Families Of Two Men Killed By Industrial Conveyor Belt Call For Tougher Industry Regulations
By Suzanne Rutter
The devastated relatives of two men who were killed when they were dragged into the chain of an industrial conveyor belt say tougher regulation of the manufacturing industry is needed to prevent other families losing loved ones in such tragic circumstances.
The families of Thomas Elmer, 27, and 25-year-old James Bibby, will be renewing their own battle for justice as they join thousands of people from across the country honouring their loved ones killed or seriously injured in accidents at work on Workers’ Memorial Day (28 April 2013).
The mechanical contractors died on 7 December 2010 while working for the wooden fibre board manufacturing company Sonae Industria (UK) in Knowsley, Merseyside, during the firm’s regular ‘shut down’ day where essential repairs were carried out on its machinery.
The men were employed by Haslingden-based firm Metso UK, which specialises in the maintenance of industrial machinery, to work at Sonae and were repairing a worn piece of equipment on an industrial conveyor belt which moved wood chips into a storage silo. Irwin Mitchell is investigating why the machine began to move when it should have been isolated from the power supply.
Specialist workplace injury lawyers at Irwin Mitchell are representing Thomas’ parents, Ann and David Elmer, his sister Rosie plus Beverley Bibby, James’ mother in their battle for justice.
Keith Cundall, a specialist serious injury lawyer at Irwin Mitchell’s Manchester office will be representing both families at a three-week inquest at the Merseyside Coroner’s Court in July.
The Health and Safety Executive (HSE) is also investigating the tragic incident and if anything could have been done to save the men’s lives.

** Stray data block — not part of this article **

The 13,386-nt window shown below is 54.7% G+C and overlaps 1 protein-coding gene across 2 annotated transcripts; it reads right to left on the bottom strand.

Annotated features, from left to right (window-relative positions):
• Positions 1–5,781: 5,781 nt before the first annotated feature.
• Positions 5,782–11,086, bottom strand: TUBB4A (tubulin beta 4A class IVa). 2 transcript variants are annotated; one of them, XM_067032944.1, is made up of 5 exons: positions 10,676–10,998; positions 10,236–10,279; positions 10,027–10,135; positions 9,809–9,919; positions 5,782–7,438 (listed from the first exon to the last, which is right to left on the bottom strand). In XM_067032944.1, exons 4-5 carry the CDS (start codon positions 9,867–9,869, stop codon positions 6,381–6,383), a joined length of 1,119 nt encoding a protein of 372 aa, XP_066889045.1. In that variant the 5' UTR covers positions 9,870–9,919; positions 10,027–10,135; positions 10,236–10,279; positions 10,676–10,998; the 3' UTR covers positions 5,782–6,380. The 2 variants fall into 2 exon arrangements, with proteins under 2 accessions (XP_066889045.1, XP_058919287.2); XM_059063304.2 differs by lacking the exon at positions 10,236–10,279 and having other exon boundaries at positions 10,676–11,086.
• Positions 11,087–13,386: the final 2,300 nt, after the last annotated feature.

Keith Cundall said: “The families of Thomas Elmer and James Bibby have been left distraught by their loss and they understandably want answers about the circumstances surrounding their tragic deaths.
“On the day they died, the two men were working on a large chain conveyor which moved wood chips into a storage silo. The conveyor moved unexpectedly.
“We will continue to fight to get both families the answers they deserve about how this terrible incident happened.
“Workers’ Memorial Day is a particularly poignant day for James and Thomas’ families. We all hope their deaths won’t be in vain and will serve as a stark reminder to other employers that health and safety in the workplace should always be the number one priority.”
James’ mum Beverley Bibby, from Rossendale, says she hopes Workers’ Memorial Day events held across the country this weekend will show the heartbreaking effect workplace deaths and serious injuries can have on people’s lives.
Beverley said: “We still miss James every day and find it hard to accept the fact he has been taken from us in such awful circumstances.
“Since we lost him, our main focus has been on finding out who or what was responsible for his death. We also want assurances that steps will be taken by those responsible to prevent similar tragedies happening again in future.
“Nothing will bring him back or make up for the huge loss we feel but we hope our involvement in Workers’ Memorial Day will raise awareness about how important health and safety in the workplace is so employees are as protected from harm as best they can be.”
Thomas’ mum Ann also from Rossendale, added: “Everyone should be able to go to work without the fear of being injured or killed. The whole family are in despair and are still trying to come to terms with his death.
“We need to know what happened and why and hope the inquest and HSE investigation give us the answers we deserve.
“We are supporting Worker’s Memorial Day to raise awareness of how important safety in the workplace is so other families don’t have to go through what we have in future.”